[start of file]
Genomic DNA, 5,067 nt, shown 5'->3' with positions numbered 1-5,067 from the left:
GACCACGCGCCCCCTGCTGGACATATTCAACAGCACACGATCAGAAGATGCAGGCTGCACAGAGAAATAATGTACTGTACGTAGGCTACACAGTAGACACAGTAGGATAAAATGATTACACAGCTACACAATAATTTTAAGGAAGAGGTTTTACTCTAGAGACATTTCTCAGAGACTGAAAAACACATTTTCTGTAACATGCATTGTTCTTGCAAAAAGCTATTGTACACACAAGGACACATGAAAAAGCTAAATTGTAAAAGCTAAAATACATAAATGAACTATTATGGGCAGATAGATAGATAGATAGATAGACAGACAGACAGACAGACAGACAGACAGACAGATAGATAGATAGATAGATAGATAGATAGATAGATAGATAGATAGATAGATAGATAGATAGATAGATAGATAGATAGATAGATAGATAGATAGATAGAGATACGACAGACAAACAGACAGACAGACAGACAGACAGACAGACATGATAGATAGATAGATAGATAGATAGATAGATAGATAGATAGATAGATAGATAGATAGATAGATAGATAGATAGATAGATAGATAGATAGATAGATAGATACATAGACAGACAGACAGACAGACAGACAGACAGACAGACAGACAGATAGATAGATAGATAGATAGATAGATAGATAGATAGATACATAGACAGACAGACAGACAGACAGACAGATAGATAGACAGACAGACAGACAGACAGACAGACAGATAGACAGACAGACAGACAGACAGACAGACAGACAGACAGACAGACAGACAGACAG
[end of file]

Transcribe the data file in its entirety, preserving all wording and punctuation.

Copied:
Genomic DNA, 5,067 nt, shown 5'->3' with positions numbered 1-5,067 from the left:
GACCACGCGCCCCCTGCTGGACATATTCAACAGCACACGATCAGAAGATGCAGGCTGCACAGAGAAATAATGTACTGTACGTAGGCTACACAGTAGACACAGTAGGATAAAATGATTACACAGCTACACAATAATTTTAAGGAAGAGGTTTTACTCTAGAGACATTTCTCAGAGACTGAAAAACACATTTTCTGTAACATGCATTGTTCTTGCAAAAAGCTATTGTACACACAAGGACACATGAAAAAGCTAAATTGTAAAAGCTAAAATACATAAATGAACTATTATGGGCAGATAGATAGATAGATAGATAGACAGACAGACAGACAGACAGACAGACAGACAGATAGATAGATAGATAGATAGATAGATAGATAGATAGATAGATAGATAGATAGATAGATAGATAGATAGATAGATAGATAGATAGATAGATAGATAGAGATACGACAGACAAACAGACAGACAGACAGACAGACAGACAGACATGATAGATAGATAGATAGATAGATAGATAGATAGATAGATAGATAGATAGATAGATAGATAGATAGATAGATAGATAGATAGATAGATAGATAGATAGATACATAGACAGACAGACAGACAGACAGACAGACAGACAGACAGACAGATAGATAGATAGATAGATAGATAGATAGATAGATAGATACATAGACAGACAGACAGACAGACAGACAGATAGATAGACAGACAGACAGACAGACAGACAGACAGATAGACAGACAGACAGACAGACAGACAGACAGACAGACAGACAGACAGACAGACAG